On not giving up

3 Dec

On my very first day of high school, my calculus teacher had me take a pre-test to make sure I belonged in the class.  I was the first freshman of that ridiculously excellent school’s history to be in calculus, which was entirely due to the INCREDIBLE program at the University of Minnesota, UMTYMP– if anyone you care about is a 10-12 year old in the greater Twin Cities area, I highly highly suggest checking out the program.  The next night my parents were extremely concerned about me, as I was in tears over my calculus homework.  I thought that I wasn’t good enough and that it was too hard for me, rather than that perhaps I was less prepared or mathematically mature than expected (see my post on whether we should do math at all for more thoughts in this direction).  I still ended up rocking both years of AP calculus, and doing okay at Cal State Fullerton, where I took a few more math courses during my remaining years of high school.

I made this picture all by myself

I made this picture all by myself

It’s been over a decade since my first math tears, and about three years since my last ones- I struggled so much over integrals over contours in my complex analysis course, and definitely had tears spring to my eyes when I finally lugged myself over to the math tutor (incidentally, I had some beer with him over the summer at a conference and he is awesome) to ask about one particular problem.  I was ridiculously heartened when he didn’t immediately spit out an answer, and told me that “the most important thing is to stay calm,” which kept me from nervous breakdowning at a total stranger.  When handing back exams to my calculus students, I’ve definitely noticed a few hastily wiped tears and debated on commenting and potentially embarrassing them, or letting it go and feeling like a callous ass for the rest of the day.  Now I tell them the story in the next paragraph.

A few months ago, after doing that mini-triathlon, I saw a groupon for Crossfit and thought I’d try out what I affectionately call the “cult.”  I’ve mentioned before that I’m incredibly weak, and I’ve definitely noticed this during my crossfit classes- I’m an okay runner, but in terms of strength I’m last, and definitely lag behind the pregnant woman (who is a beast).  Until yesterday I’ve been completely at peace with this, because I can tell I’m getting stronger and improving and feeling pretty good, even when the trainers have to set up separate stations for me because I can’t do a push up with good form.  At my last session we had a coach I hadn’t met before who started us all with the same strength, and gave us a few minutes to fiddle with it and add more weight as needed.  It is clear to me now that the burden was on me to speak up or simply do my thing and give myself less weight after trying out the initial condition, but I was too shy/ashamed to help myself do my best, and I ended up sabotaging myself and finishing my workout with many, many tears because I felt inadequate and incompetent.  I’m glad that I finished, but the coach had to lessen my weight partway through and I did one less round than the other women.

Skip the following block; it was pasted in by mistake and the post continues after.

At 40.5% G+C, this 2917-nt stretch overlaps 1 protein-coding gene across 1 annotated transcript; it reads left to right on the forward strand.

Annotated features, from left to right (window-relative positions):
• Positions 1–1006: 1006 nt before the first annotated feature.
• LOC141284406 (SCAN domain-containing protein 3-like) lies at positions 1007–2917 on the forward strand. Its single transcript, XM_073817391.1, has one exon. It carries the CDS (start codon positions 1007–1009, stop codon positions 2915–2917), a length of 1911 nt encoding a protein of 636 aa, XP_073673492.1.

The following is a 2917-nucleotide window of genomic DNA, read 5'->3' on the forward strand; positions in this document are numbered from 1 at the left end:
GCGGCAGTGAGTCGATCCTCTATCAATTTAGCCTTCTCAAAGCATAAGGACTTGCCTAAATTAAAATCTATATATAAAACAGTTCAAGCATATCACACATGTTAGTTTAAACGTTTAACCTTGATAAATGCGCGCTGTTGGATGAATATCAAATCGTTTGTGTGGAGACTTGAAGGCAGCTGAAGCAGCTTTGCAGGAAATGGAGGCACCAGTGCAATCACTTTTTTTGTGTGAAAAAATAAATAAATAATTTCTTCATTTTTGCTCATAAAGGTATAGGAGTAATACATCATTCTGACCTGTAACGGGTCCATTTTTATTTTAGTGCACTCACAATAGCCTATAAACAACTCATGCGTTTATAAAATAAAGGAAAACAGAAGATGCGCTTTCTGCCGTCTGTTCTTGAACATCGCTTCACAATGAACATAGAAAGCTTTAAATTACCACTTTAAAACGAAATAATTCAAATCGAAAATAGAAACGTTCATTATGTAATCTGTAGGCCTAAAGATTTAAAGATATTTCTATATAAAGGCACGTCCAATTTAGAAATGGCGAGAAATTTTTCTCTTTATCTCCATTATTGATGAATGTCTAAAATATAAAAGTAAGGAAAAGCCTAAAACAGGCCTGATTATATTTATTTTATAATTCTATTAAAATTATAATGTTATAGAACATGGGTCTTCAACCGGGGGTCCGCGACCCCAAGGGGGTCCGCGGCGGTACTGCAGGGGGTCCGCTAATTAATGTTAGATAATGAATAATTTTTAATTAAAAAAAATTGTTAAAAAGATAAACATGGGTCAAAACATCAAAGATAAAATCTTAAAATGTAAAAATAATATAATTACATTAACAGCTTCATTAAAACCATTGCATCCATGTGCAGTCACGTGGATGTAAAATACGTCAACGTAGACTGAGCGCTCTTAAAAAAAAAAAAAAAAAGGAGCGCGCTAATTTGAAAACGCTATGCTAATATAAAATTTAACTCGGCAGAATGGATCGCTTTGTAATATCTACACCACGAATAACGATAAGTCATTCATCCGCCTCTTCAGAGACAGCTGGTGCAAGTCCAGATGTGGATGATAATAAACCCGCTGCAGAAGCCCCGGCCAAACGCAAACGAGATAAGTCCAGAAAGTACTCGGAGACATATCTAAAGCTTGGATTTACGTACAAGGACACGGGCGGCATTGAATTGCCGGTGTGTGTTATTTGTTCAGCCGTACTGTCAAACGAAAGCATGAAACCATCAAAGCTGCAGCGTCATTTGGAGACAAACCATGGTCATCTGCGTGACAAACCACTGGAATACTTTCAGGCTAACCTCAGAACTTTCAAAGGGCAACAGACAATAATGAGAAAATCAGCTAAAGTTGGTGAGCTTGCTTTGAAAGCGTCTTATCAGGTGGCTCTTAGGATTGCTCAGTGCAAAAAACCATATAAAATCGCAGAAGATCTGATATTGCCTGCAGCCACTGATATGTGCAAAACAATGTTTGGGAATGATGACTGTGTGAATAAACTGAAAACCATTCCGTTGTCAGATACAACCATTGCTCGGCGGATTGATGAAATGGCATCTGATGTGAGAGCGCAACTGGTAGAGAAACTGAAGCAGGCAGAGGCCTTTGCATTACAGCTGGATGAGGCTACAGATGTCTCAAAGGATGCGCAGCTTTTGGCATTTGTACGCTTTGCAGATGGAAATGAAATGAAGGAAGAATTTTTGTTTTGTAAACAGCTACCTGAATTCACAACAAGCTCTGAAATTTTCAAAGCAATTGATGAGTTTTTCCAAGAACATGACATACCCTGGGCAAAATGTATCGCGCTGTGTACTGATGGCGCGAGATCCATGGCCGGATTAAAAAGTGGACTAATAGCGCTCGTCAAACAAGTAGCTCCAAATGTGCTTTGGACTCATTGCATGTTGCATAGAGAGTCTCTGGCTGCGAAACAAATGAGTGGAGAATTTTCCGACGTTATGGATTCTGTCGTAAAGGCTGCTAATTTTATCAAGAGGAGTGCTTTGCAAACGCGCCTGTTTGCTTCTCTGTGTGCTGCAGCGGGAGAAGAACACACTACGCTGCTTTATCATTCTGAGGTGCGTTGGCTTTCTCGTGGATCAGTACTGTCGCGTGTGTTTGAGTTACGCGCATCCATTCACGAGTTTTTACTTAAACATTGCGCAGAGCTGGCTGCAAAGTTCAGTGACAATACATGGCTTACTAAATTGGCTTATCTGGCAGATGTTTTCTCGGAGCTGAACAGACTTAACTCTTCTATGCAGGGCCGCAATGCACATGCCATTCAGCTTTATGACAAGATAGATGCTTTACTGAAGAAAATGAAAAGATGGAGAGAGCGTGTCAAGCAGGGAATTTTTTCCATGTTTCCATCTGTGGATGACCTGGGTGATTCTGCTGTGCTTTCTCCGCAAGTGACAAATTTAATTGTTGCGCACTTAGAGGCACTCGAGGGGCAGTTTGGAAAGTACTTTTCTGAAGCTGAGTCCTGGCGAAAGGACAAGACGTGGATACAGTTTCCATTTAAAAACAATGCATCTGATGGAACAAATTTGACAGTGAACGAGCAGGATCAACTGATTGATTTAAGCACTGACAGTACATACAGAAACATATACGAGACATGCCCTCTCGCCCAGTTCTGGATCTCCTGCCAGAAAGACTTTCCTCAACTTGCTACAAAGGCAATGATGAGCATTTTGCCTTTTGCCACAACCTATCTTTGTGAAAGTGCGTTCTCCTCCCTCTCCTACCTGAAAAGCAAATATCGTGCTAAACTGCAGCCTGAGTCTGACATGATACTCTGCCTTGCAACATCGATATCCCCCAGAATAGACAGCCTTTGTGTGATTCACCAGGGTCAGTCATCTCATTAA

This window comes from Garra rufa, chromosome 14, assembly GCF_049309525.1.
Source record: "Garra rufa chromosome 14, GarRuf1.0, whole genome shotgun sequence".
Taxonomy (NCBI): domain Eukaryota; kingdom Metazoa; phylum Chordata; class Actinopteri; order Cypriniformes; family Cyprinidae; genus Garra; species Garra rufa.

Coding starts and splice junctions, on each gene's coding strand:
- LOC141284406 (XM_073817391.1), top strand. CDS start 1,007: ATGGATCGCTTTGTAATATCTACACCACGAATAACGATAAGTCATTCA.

The moral is that we aren’t all born with the same strengths.  As my boyfriend said when comforting me that night, some of these women in this class have been playing sports since middle school, when I was doing Destination Imagination and Future Problem Solvers, or at least did athletics in high school, when I was playing clarinet in the marching band.  And that’s OK.  Those women will be lifting more than me, and I will be doing the best I can with what I have.  Not everyone in my calculus section is going to be an A student- they never learned algebra and are working two jobs to support themselves through college, so don’t have the time to master algebra and pass their other actual classes.  That’s OK.  What’s important is that they finish the workout and give it the best they have.  And tears are OK too, they happen to all of us.

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3 Responses to “On not giving up”

  1. j2kun December 3, 2013 at 11:56 pm #

    I think the analogy of mathematics as being weightlifting for your brain is a very poignant one. Just as we don’t weightlift to get good at the task of lifting heavy objects (but to become stronger and healthier) we don’t do mathematics to get good at one specific kind of math problem (but to become smarter and mentally healthier).

  2. Evelyn Lamb (@evelynjlamb) December 4, 2013 at 12:11 am #

    Aw, that’s a sweet semi-story about Subhojoy. He is awesome!

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